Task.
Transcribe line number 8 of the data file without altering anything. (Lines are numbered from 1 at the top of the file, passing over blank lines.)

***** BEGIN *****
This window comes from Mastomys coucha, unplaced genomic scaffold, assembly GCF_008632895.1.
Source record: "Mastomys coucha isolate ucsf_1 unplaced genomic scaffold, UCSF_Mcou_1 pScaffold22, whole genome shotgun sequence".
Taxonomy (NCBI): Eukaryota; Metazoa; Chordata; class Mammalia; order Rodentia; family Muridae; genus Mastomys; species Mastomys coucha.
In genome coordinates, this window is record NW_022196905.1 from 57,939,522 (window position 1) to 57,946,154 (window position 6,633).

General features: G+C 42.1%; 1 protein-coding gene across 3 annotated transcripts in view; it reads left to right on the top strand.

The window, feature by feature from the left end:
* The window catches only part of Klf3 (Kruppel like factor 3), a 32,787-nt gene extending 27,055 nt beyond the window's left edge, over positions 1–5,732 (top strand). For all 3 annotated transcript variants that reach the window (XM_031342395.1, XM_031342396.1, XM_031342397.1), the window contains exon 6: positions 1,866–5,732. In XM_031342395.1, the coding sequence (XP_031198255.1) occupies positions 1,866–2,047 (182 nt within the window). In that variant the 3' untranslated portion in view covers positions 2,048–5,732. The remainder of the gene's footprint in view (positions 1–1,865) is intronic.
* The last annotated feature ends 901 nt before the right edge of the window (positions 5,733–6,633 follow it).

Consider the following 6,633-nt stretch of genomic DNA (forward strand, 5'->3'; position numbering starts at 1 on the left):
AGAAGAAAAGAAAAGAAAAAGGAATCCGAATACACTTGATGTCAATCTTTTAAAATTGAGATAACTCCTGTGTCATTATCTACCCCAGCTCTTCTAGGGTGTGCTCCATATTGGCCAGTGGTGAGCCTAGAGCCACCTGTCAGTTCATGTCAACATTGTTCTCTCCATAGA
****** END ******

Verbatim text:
* The last annotated feature ends 901 nt before the right edge of the window (positions 5,733–6,633 follow it).